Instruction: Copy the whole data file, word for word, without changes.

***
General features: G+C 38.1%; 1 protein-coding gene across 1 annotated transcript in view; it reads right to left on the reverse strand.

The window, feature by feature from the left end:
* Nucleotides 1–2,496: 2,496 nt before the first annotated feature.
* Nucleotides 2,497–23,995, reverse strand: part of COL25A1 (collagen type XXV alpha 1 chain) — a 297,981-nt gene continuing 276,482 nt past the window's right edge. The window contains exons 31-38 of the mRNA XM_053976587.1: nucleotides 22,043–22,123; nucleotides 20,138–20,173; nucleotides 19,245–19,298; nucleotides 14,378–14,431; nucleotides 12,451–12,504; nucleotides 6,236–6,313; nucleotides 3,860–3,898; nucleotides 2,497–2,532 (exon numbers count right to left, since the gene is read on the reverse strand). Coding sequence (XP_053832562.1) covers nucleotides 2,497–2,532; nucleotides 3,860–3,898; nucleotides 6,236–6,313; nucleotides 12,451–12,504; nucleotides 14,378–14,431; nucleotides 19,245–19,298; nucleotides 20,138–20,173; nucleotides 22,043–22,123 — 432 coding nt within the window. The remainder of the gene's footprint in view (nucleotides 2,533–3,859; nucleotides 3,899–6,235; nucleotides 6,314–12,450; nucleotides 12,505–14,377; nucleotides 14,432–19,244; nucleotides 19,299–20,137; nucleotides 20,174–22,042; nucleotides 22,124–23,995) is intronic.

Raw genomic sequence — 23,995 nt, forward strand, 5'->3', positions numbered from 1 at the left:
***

General features: G+C 38.1%; 1 protein-coding gene across 1 annotated transcript in view; it reads right to left on the reverse strand.

The window, feature by feature from the left end:
* Nucleotides 1–2,496: 2,496 nt before the first annotated feature.
* Nucleotides 2,497–23,995, reverse strand: part of COL25A1 (collagen type XXV alpha 1 chain) — a 297,981-nt gene continuing 276,482 nt past the window's right edge. The window contains exons 31-38 of the mRNA XM_053976587.1: nucleotides 22,043–22,123; nucleotides 20,138–20,173; nucleotides 19,245–19,298; nucleotides 14,378–14,431; nucleotides 12,451–12,504; nucleotides 6,236–6,313; nucleotides 3,860–3,898; nucleotides 2,497–2,532 (exon numbers count right to left, since the gene is read on the reverse strand). Coding sequence (XP_053832562.1) covers nucleotides 2,497–2,532; nucleotides 3,860–3,898; nucleotides 6,236–6,313; nucleotides 12,451–12,504; nucleotides 14,378–14,431; nucleotides 19,245–19,298; nucleotides 20,138–20,173; nucleotides 22,043–22,123 — 432 coding nt within the window. The remainder of the gene's footprint in view (nucleotides 2,533–3,859; nucleotides 3,899–6,235; nucleotides 6,314–12,450; nucleotides 12,505–14,377; nucleotides 14,432–19,244; nucleotides 19,299–20,137; nucleotides 20,174–22,042; nucleotides 22,124–23,995) is intronic.

Raw genomic sequence — 23,995 nt, forward strand, 5'->3', positions numbered from 1 at the left: